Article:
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Tanzanian literature

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Title: Tanzanian literature  
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Subject: Economy of Tanzania, Tanzanian literature, International rankings of Tanzania, LGBT history in Tanzania, Senegalese literature
Collection: Tanzanian Literature
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Tanzanian literature

'Tanzanian literature is primarily oral.[1] Major oral literary forms include folktales, poems, riddles, proverbs, and songs.[1] The majority of the oral literature in Tanzania that has been recorded is in Swahili, though each of the country's languages has its own oral tradition.[1] The country's oral literature is currently declining because of changes in family structure that make transmission of oral literature more difficult and because of the devaluation of oral literature that has accompanied Tanzania's development.[1] Tanzania's written literary tradition is still relatively undeveloped; Tanzania does not have a strong reading culture, and books are often expensive and hard to come by.[1] Most Tanzanian literature is in Swahili or English.[1] Major figures in Tanzanian written literature include Shaaban Robert, Muhammed Said Abdulla, Abdulrazak Gurnah, and Penina Mlama.[1]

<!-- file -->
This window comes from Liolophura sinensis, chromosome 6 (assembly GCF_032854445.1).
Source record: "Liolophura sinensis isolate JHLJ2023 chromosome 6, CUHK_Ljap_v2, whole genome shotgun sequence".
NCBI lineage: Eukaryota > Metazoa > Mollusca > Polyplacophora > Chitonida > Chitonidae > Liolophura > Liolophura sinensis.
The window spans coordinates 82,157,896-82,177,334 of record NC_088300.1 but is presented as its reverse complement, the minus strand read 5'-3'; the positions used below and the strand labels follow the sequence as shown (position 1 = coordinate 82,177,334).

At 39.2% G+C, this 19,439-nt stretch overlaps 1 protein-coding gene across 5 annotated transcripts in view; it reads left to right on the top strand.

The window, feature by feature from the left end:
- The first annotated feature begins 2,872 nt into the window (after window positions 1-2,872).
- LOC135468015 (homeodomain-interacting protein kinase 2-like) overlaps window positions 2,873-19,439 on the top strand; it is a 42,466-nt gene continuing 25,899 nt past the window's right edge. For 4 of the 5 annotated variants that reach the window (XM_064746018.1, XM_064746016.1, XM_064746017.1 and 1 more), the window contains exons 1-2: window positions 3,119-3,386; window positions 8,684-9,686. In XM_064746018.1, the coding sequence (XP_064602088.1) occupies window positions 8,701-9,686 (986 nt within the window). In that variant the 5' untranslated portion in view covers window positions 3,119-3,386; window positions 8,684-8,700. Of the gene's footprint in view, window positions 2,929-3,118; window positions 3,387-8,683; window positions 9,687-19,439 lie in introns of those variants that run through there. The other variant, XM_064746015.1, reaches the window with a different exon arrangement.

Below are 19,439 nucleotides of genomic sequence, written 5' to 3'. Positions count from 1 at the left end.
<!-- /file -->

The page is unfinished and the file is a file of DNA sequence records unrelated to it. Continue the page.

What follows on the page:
Swahili language

One of the most prominent Swahili writers in Tanzania was Shaaban Robert (1909-1962), a poet, novelist and essayist. His works include Maisha yangu (My Life) and the poem Utenzi wa Vita vya Uhuru (An Epic in the War for Freedom). Muhammed Said Abdulla (1918-1991) was a prominent novelist who particularly wrote detective stories. Other Swahili-language authors from Tanzania include Shafi Adam Shafi, Joseph Mbele and Ebrahim Hussein.[2]

English language

Many Tanzanian authors write in English rather than in Swahili. The first Tanzanian novel to appear in English was Peter Palangyo's Dying in the Sun (1968). The following year, Gabriel Ruhumbika published Village in Uhuru.[3] Other authors include Abdulrazak Gurnah, whose works have been shortlisted for both the Booker Prize and the Commonwealth Writers Prize. His best-known works include Paradise (1994) and Desertion (2005). Other English-language writers include short story writer Marti Mollel.[2]


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  1. ^ a b c d e f g Kefa M. Otiso (2013). "Chapter 3". Culture and Customs of Tanzania. ABC-CLIO.  
  2. ^ a b c d e Fitzpatrick, Mary (2008). Tanzania. Lonely Planet. pp. 32–33.  
  3. ^ a b c d Gérard, Albert S. (1986). European-language Writing in Sub-Saharan Africa. John Benjamins Publishing. p. 957.  
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